By Jennifer Reed
September is National Preparedness Month. Are you and your pets ready in case of an emergency?
To us, animals are important members of every household. As you prepare your family for the unexpected, don’t forget to include them—simple steps like creating a plan, assembling an emergency kit and staying informed can greatly help your furry friends if disaster strikes.
Here are some things to keep in mind:
Create a disaster plan for your family and your pets. Disaster strategies may not unfold the way you planned in an actual emergency, so keep a back-up idea in mind. For example, will you take your pet with you in the event of an emergency? What if you can’t? Do you have a safe place for him/her to stay? Consider all the possibilities, be prepared and make sure everyone in your family knows the plan.
Always bring pets indoors at the first sign of a storm or other danger. Never leave pets outside and if you have to evacuate your home, do not leave your pets behind! You may not be able to return to care for them or damage to the house may harm your pet or allow him/her to escape. Bring your pets with you or make a plan to take them somewhere safe in the event of an emergency or disaster.
Obtain a rescue alert sticker for your home. These stickers can be applied to a front window to let rescuers know there are pets in the home. This can be very helpful if you are not home during an emergency. You can get these stickers for free from the ASPCA or Trupanion Pet Insurance.
Partner up for safety. Arrange to have close neighbors or friends check on your pets in case you are away from home during an emergency. If you are traveling, consider boarding your pets at a veterinary facility or kennel.
Keep a list. Write down the phone numbers of organizations that may be able to provide emergency assistance for your pets, including your veterinarian, animal control department, humane society or local shelters. Also consider mapping kennels, veterinary hospitals and pet-friendly lodging near your home and along evacuation routes. Smart phone applications like Petcentric can also aid in finding help.
Authorize a friend, family member or neighbor as a caregiver in your veterinarian’s file system. This will allow someone else to make medical decisions for your pet in the event you are unable to.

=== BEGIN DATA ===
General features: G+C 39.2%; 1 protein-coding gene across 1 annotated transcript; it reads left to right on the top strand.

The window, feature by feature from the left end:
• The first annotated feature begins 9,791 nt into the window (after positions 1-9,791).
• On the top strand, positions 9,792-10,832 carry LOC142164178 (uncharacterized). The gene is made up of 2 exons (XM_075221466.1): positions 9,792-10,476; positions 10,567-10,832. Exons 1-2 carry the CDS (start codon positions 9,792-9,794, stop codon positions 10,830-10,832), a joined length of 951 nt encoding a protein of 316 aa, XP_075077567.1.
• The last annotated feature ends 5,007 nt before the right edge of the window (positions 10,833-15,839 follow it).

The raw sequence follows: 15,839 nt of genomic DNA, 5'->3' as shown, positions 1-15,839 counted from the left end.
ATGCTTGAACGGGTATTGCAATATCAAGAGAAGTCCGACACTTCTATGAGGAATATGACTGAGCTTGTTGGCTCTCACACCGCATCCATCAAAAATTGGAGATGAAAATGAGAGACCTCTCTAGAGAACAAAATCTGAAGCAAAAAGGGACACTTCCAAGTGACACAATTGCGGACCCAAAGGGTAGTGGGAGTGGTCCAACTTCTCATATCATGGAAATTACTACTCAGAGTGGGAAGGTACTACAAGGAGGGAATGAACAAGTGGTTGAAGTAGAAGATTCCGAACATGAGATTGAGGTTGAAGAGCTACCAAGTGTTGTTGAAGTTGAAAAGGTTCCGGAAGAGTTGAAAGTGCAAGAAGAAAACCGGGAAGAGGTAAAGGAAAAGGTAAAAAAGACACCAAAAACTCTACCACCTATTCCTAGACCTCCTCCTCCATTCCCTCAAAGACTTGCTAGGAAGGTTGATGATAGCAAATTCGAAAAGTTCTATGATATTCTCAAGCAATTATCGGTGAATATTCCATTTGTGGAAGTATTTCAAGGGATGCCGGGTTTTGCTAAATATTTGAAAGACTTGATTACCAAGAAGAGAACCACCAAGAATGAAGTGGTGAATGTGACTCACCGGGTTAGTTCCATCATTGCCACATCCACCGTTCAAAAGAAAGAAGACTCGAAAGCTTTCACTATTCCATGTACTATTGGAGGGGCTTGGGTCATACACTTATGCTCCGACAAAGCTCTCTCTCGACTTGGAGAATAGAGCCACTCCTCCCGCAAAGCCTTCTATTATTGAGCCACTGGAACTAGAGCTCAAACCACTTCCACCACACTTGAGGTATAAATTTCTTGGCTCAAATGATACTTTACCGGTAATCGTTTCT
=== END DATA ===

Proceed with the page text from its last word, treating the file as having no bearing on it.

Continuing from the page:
Assemble emergency supplies ahead of time. Kits should contain sufficient provisions for each pet in the family. These include:
A leash, harness or pet carrier. A muzzle should also be packed for any dog that may be aggressive, defensive or fearful around other people or animals. Make sure your pets wear collars and ID tags at all times—this will ensure they are ready in case of an emergency. We also recommend microchipping all pets as a permanent form of identification. If you have already microchipped your pet, make sure to keep all identification information current (address, phone number, etc.)
Pet food and water. Pack at least a week’s worth of each in portable containers, plus bowls to use for feeding. The food should be kept in a waterproof container. If your pet needs wet food, you will also need to remember a manual can opener and a plastic lid. Remember that even dry pet food will only be fresh for about six months. Check expiration dates on all food and keep it safe for your pet to eat.
A copy of each pet’s current veterinary records, including proof of rabies and other vaccinations. You may also keep this information on your smart phone with the help of an application like Pet Notes, though hard copies kept in a waterproof container are preferred.
All necessary medications and supplies. These should also be kept in a waterproof container. You’ll want to keep at least a week’s worth of medications for emergencies, but if your pet is very ill or cannot function without medication, you may consider keeping more in the emergency kit. Supplies may include everything from fluid bags and syringes to walking slings.
A first aid kit. Make sure your human first aid kit contains enough supplies for your pets, too. These may include items for wound cleaning, dressing and bandaging.
Supplies to collect and dispose of pet waste, like plastic bags and cat litter.
Several recent photos of your pets in case of separation. These should be kept in a plastic bag or other waterproof container.
Most importantly, be prepared to quickly evacuate your home in the event of an emergency or disaster. Keep your family—and your pets safe. Don’t wait!